York Tech students challenge child care law
- Several York County School of Technology students are looking to change a law in the Pennsylvania code.
- Students under 16 are barred from volunteering in the school's child-care facility because of the code.
- A local legislator has proposed a bill in the state house to rectify the issue.
Several York County School of Technology students are challenging a state requirement that bars younger early childhood students from on-the-job training at the school.
Summer Schanberger and two of her classmates, Cassandra Shermeyer and Samantha Flickinger, recently competed at a Family, Career and Community Leaders of America competition in the advocacy category. Their project focused on a part of the Pennsylvania code that prohibits students younger than 16 from working at child-care facilities in the state, even for training.
The rule: According to Schanberger, the restriction makes it difficult for students to attain the 480 hands-on hours required to earn a Child Development Associate (CDA) credential. According to the early learning organization PA Keys’ website, the CDA credential is “the most widely recognized credential in early childhood education.”
“We want that law changed,” Schanberger said.
Schanberger said she and her classmates introduced their findings to a panel of judges and won gold at the FCCLA's Students Taking Action with Recognition statewide competition.
Mindy Miller and Heather Ryan, instructors of early childhood education at York County School of Technology, say they suggested the idea to the seniors for their advocacy project after years of trying to get students involved in the issue.
Miller said many regulations are already in place to protect children, since child care is taught at the school.
“We’re a PDE (Pennsylvania Department of Education)-approved program,” Miller said. “They’re always under the supervision of a classroom teacher.”
“If they’re enrolled in a certified technical program, they’re getting all the training before they even turn 16,” the 18-year-old said of her younger classmates. She added that several students will be unable to attain the hours for the CDA certification before graduating from the school.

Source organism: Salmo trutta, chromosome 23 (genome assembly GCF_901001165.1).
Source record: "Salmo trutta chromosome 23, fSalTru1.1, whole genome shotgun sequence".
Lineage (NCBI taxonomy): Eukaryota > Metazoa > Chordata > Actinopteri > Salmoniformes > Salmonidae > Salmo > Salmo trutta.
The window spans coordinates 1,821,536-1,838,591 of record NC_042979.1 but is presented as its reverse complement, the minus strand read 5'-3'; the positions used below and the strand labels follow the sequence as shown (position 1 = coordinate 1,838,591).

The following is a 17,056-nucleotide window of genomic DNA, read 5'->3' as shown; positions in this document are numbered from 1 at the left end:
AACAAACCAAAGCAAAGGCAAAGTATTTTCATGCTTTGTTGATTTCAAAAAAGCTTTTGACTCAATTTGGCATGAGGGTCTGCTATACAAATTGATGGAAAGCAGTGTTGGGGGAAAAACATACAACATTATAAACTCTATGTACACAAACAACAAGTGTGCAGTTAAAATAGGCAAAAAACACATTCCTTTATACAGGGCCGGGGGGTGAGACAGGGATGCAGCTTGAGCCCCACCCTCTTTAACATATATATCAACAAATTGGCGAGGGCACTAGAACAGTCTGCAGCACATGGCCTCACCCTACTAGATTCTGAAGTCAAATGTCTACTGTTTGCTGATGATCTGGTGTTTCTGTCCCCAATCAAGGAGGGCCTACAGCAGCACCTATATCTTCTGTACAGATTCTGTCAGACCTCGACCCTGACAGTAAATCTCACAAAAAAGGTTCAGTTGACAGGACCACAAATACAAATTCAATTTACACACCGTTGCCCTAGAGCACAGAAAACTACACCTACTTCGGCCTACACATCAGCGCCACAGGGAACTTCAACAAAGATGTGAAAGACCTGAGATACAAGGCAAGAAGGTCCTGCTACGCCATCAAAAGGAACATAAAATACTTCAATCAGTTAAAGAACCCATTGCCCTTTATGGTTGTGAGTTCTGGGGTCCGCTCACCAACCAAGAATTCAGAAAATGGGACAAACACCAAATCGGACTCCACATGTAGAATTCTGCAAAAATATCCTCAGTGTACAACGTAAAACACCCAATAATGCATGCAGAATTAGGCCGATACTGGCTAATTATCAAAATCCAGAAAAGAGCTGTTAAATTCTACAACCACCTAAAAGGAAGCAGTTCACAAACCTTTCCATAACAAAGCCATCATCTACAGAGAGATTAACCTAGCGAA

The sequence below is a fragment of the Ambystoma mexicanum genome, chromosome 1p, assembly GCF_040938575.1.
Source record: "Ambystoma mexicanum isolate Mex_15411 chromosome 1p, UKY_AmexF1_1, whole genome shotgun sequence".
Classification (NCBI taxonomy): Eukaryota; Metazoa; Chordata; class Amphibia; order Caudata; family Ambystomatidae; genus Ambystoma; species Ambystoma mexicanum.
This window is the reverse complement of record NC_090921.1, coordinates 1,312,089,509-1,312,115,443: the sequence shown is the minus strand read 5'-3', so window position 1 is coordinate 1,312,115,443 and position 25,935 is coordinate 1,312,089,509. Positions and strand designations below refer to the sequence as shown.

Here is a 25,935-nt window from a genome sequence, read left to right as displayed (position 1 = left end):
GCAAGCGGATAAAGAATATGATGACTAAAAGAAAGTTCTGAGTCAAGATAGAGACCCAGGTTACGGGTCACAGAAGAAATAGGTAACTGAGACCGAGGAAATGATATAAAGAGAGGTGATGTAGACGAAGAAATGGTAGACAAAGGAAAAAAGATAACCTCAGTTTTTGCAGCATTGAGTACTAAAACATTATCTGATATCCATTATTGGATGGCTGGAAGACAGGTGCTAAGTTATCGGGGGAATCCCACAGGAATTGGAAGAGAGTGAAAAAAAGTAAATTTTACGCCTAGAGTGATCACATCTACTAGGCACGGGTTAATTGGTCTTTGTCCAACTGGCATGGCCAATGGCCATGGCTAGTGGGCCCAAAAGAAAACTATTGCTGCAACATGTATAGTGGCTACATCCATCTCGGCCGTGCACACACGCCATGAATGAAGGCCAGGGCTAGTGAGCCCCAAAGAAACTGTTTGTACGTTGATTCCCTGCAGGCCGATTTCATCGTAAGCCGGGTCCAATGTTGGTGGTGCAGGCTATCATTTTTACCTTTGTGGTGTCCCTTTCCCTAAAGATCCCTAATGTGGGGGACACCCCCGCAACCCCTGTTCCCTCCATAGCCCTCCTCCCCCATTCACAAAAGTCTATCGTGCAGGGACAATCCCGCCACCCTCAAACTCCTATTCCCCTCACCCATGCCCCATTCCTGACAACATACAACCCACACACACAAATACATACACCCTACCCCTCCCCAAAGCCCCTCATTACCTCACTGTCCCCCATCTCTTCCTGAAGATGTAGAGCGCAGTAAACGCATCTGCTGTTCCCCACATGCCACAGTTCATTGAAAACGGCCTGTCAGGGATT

In-school benefits: There are several benefits for students to spend their training hours while in school, according to Schanberger.
One is the safe setting of having the facility within the confines of the school’s campus. Another is the ability to train in school itself. Some students, including one participant in Schanberger's group, have trouble attaining their hours off campus since they do not have a means of transportation.
One especially compelling reason Schanberger mentioned for in-school training is the subsidized cost of getting the CDA certification.
She said the cost to get certified is more than $400, but with a special scholarship from the school, the price paid by the student is a fraction of the total cost.
“They pay for all but $20,” she said.
Miller said the idea was suggested to students in the past and once before led to a bill in the state House to amend the Human Services Code. But that bill got stuck in committee.
Miller said Schanberger and her classmates have “gotten the furthest” because of their outreach effort to those in power.
HB 1065: The three students are now pressing state officials, including Gov. Tom Wolf, to change the rule. State Rep. Seth Grove, R-Dover Township, and his office have been in contact with the students, and he recently proposed a bill to rectify the issue. So far, 14 state legislators have joined Grove in sponsoring the bill.
The proposed bill, House Bill 1065, would amend part of Pennsylvania's Human Services Code, adding a new class of volunteers at child-care facilities, referred in the bill as a "child development student." As long as students are enrolled in an early childhood education program and under adult supervision, students as young as 13 would be allowed to volunteer at a child-care facility.
"By passing this legislation, we can not only (help) students at a CTE (Career and Technical Education) institution gain experience as they pursue a career in child care or early education," Grove said in the bill's memorandum, "we can provide this experience in a manner that keeps children safe."
For their final work on the project, Schanberger, Shermeyer and Flickinger are moving on to the FCCLA national competition in Nashville to be held in July. York County School of Technology had planned a bingo fundraiser Sunday at the school to fund the travel and lodging expenses for the trip and future competitions.